corps etrangers

The Dictionnaire des Sciences Médicales, published in France between 1812 and 1822, was the first encyclopaedic dictionary of medicine. It’s a massive work, running to 60 volumes.  To get a sense of its scale, consider the fact that volume seven, a tome of some 700 pages, deal only with the alphabet between COR and CYS. Among those articles is … Read more

A hopeless case?

Fracture of leg, shoulder and skull

In 1868 the Richmond Medical Journal reported an extraordinary accident which had befallen a 9-year-old boy at a cotton press in Missouri. Since few of my readers are likely to have an instant mental image of one of these pieces of machinery, here’s a quick description.

A cotton press was a substantial contraption typically made from oak beams. Its function … Read more

The perils of being a writer

An Essay on Diseases Incident to Literary and Sedentary Persons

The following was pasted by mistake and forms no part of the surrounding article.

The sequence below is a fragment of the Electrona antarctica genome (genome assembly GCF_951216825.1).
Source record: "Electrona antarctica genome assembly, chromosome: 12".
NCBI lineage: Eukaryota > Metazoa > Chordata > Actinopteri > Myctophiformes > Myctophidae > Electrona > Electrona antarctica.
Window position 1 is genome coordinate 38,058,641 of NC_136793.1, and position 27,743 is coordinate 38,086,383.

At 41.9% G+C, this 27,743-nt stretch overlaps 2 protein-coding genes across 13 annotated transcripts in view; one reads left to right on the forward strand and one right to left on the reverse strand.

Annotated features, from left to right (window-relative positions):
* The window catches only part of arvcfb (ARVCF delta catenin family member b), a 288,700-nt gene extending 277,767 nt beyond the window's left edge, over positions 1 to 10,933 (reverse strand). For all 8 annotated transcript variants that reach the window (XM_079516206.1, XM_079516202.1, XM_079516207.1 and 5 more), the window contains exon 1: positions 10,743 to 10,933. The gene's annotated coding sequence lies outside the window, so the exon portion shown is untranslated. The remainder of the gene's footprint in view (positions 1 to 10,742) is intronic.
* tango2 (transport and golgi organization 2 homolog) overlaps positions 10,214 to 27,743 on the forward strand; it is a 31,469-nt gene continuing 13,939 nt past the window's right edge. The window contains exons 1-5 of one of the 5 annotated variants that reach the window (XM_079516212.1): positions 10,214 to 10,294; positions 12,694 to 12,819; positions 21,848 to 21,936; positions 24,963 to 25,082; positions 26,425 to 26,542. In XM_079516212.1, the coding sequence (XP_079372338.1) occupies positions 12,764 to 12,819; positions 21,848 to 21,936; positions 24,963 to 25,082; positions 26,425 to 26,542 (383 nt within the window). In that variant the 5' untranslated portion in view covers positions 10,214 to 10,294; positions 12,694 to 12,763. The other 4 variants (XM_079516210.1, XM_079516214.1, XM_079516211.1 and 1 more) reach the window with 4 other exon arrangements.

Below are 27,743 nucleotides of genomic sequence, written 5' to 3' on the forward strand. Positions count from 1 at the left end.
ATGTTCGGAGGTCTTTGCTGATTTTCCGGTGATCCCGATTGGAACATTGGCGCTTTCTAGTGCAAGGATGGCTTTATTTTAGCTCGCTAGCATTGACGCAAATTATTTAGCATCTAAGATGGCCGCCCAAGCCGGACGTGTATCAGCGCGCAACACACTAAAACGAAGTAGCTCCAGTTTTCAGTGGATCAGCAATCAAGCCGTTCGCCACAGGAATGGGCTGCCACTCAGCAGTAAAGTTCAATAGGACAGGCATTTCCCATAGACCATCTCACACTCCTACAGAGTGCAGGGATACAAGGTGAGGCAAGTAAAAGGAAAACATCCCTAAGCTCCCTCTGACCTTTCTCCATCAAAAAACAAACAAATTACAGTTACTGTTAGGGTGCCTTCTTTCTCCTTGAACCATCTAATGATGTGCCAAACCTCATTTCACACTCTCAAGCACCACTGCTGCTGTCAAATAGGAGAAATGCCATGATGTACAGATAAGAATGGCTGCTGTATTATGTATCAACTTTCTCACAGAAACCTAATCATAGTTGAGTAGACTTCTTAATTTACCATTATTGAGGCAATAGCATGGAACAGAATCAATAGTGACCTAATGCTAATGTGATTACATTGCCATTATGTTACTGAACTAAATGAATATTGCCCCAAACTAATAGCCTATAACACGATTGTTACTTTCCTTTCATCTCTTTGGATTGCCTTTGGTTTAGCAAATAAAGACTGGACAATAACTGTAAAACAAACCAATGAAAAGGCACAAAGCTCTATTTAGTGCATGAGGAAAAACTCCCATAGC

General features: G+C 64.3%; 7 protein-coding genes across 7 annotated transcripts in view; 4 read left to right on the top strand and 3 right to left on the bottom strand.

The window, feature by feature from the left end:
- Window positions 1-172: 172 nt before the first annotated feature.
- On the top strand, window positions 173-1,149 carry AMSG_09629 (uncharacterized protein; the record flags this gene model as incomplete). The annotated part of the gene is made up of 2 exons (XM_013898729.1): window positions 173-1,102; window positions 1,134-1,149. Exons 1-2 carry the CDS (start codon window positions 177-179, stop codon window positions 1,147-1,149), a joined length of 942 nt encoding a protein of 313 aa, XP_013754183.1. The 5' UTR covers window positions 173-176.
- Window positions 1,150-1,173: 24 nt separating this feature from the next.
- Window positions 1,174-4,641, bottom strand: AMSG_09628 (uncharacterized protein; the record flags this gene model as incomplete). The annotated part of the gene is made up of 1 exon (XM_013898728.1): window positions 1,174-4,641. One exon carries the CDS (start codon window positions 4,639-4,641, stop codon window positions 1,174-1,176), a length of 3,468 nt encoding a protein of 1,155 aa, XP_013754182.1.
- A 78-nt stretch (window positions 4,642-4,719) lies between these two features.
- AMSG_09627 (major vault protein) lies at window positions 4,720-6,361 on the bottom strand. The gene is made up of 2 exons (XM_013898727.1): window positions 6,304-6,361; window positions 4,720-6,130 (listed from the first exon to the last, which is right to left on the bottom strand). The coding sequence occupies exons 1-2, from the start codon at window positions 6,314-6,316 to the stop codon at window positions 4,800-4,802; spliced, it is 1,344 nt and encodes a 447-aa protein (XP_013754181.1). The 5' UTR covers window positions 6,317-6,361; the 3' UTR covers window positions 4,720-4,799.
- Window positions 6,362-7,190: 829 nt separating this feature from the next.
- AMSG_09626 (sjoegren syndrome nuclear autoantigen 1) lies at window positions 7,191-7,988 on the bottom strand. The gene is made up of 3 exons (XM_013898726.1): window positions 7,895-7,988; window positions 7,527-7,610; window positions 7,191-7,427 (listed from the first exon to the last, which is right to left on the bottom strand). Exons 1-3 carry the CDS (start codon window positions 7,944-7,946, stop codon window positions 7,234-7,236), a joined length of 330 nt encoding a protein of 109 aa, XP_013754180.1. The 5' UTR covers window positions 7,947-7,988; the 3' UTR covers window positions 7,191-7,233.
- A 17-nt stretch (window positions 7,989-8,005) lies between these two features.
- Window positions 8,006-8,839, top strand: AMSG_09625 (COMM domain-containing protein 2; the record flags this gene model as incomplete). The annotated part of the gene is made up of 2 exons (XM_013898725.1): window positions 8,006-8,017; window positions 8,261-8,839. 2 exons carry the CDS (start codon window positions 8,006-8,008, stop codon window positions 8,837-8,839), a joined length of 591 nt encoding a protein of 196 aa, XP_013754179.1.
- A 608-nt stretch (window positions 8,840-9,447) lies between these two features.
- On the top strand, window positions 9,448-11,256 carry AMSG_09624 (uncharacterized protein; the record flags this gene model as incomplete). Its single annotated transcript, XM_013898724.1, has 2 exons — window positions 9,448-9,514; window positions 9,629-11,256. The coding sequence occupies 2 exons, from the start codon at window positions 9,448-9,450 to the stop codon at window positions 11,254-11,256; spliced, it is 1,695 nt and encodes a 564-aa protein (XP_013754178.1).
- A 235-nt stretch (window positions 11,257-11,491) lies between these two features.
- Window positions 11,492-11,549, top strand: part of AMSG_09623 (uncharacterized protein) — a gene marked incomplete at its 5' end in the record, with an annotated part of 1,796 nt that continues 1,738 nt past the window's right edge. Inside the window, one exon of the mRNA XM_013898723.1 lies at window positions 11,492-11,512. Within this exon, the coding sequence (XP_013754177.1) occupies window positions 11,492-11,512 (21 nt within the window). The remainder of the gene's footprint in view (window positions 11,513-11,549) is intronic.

Having spent most of the last year sitting in seclusion writing and editing my first book, I was amused to come across an essay by the eighteenth-century Swiss physician Samuel-Auguste Tissot.  Tissot is perhaps best known today for his work L’Onanisme, the first scholarly examination of masturbation (executive summary: he was not a fan).  In 1769 he published … Read more

The missing pencil

Removal of a lead pencilToday’s medical dispatch comes from the Canada Medical Journal, and was submitted to that publication in 1867 by Dr Thomas Jones, a physician from Montreal. It gives a new meaning to the phrase ‘putting lead in your pencil’.

Michael Creigh, a native of Ireland, aged forty-eight years, applied at the Montreal General Hospital, in December, 1862, for surgical assistance. Read more